By Madonna Hamel
I picked up Theresa and we headed up our little highway to Cadillac. Above us the sun’s rays broke through the drifting clouds. Ahead it was snowing. As we got closer to The Divide, the snowline was so sharply drawn it reminded me of icing sugar shaken over a cut-out onto gingerbread. You can never know for certain what the weather will be doing on the other side, but whatever it’s up to, the results will find their way to the Hudson’s Bay. While down here, it ends up in the Gulf of Mexico.
We were headed to Marcel Lacelle’s funeral. Otherwise known as ‘Slick,’ because he was always covered in grease, always working on someone’s machine. Marcel is one of a family of 12, and the second son to leave them. Most people know the Lacelles because the brothers run the Husky station in Cadillac. Whether you’re heading home from a supply run in Swift or visiting the Grasslands Park, the Husky is the last outpost until Val Marie. It’s where the fact of ‘remoteness’ sinks in, as the road gets a little rough once you pull out of the station. And it’s the beginning of the local tradition wherein, when you pass a vehicle, any vehicle, you wave. It could be a friendly little full palmed swipe, but it’s usually the two fingered lift off the wheel, a gesture I like to call the “prairie benediction.”
Theresa and I pulled into the parking lot of Our Lady of Confidence just as the sun disappeared and the wind picked up. The little church was already full and so we made our way to the hall where the funeral was being live-streamed from the stage before over 150 people. As the wind lifted outside, the static on the screen increased, but we all stood and sat and stood again, following the choreography of the mass.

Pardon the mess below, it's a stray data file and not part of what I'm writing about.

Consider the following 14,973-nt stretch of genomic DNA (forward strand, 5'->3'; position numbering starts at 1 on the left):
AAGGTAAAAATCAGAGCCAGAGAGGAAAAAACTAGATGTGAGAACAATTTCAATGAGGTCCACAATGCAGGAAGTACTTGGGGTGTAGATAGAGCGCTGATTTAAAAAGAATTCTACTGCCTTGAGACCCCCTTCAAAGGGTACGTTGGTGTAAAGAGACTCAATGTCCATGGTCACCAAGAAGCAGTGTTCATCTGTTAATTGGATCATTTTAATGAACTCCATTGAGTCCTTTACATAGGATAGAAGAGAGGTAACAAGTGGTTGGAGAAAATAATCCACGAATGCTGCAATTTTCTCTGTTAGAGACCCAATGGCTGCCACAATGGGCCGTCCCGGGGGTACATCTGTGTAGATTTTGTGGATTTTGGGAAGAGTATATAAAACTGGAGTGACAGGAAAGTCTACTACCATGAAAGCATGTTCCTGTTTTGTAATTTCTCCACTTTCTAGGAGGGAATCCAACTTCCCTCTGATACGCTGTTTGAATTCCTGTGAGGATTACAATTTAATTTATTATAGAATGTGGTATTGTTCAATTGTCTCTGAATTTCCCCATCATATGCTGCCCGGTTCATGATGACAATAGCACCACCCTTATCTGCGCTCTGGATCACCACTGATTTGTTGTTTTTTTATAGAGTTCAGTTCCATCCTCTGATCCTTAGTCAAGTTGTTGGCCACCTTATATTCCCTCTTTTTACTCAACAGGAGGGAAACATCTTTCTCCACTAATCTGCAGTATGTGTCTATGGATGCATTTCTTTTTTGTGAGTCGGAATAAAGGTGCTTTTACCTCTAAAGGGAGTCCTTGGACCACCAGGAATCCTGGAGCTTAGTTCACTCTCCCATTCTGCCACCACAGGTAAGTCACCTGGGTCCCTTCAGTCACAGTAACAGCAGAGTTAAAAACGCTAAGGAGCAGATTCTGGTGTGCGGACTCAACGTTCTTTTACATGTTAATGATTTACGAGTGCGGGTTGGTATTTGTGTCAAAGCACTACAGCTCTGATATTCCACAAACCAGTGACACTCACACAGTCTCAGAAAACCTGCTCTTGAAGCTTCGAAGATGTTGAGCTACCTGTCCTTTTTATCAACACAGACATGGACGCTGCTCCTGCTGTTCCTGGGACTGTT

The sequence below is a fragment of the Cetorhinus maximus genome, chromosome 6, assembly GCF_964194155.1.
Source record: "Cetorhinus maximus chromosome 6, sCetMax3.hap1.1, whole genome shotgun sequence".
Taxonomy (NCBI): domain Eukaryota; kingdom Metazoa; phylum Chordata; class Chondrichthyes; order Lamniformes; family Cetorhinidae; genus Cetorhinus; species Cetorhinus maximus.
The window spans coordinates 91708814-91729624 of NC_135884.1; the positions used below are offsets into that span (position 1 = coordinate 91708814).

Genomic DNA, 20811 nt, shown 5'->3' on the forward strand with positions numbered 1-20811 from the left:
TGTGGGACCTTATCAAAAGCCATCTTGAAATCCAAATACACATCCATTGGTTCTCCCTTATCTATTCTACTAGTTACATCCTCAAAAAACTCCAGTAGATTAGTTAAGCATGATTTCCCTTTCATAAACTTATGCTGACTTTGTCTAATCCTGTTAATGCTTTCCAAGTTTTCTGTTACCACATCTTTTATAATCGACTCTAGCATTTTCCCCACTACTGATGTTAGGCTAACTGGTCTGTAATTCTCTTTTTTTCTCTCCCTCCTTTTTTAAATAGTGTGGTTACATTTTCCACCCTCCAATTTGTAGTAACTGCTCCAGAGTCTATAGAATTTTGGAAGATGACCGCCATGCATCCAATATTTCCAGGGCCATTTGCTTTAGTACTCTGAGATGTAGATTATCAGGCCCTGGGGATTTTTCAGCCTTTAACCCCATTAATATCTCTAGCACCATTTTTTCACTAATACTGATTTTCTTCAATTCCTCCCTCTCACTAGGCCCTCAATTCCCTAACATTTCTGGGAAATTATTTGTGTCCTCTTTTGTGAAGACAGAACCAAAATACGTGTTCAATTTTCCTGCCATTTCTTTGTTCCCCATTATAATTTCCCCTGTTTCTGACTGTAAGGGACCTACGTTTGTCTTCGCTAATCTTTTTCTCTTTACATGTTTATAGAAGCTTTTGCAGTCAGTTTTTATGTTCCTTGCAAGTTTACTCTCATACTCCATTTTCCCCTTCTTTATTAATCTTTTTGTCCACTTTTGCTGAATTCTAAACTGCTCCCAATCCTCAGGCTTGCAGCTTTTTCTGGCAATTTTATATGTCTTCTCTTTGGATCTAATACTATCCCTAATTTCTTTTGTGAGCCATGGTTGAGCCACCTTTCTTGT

I have always found live video presentations of sacraments a little unnerving. I do appreciate how TV has made it possible for shut-ins to celebrate the mass from their beds or couches. The year Francis became Pope, my dad and I were glued to the TV, supper plates on laps. The ceremony went on forever, but we were never bored because in the privacy of the family home we were free to make a running commentary. I recall, in particular the sacrilege of the ‘dignitaries’ in the VIP section, checking their cell phones every few minutes, missing the import of the occasion.
“Can you believe it!?” I blurted. “Look at that guy, he’s actually texting!”
“In church we always turn off our cells,” said Dad shaking his head.
“I know. Where’s Mother Superior to snatch that out of his hand like she did my bag of marbles.”
“You played marbles in church?”
“No no, it was in math class. Point being, this whole ‘seat the rich and powerful in a special area where they can continue to make business deals in designer clothes’ is counter to the whole message of Christ, right?”
“Are you making tea?”
As we toasted the new Pope with vintage Sleepy Time, I was reminded of the belief that many of the world’s aboriginal tribes hold: the camera steals the soul. While I don’t necessarily believe the camera steals souls, I do believe it leaves them behind. I’ve got nothing against being photographed, but my theory explains why some people are what we call ‘photogenic’ and others don’t get the justice their beauty deserves. Some of us have features that translate better in photos and some lose their dimensionality. I can think of two people in particular, whose soulfulness requires presence. One is a larger-than-life man whose personal energy fills the room when he enters. And the other is one of my sisters, whose beauty is a subtle emanation of a healing energy that comes as much from being near her as seeing her enter a room. It’s in the sparkle of her eyes, which, in a photo often shows up as ‘red eye,’ and ‘demonic possession’ is not something that pops to mind when I think of her.
Standing next to Theresa in the hall, singing the old hymns, I sneaked a peek around to see who was there. Val Marie turned out in numbers: there was Millie in her boogie-woogie cap and Deana in her heels. In the same row as me were the Carliers, behind them Tony Andree and across the aisle Marilyn, our librarian. I don’t know if it was our distance from the actual mass across the road, but few of the congregants were singing or responding to the prayers, so when communion rolled around I leaned over and asked Theresa if she wanted to go over to the church to receive it.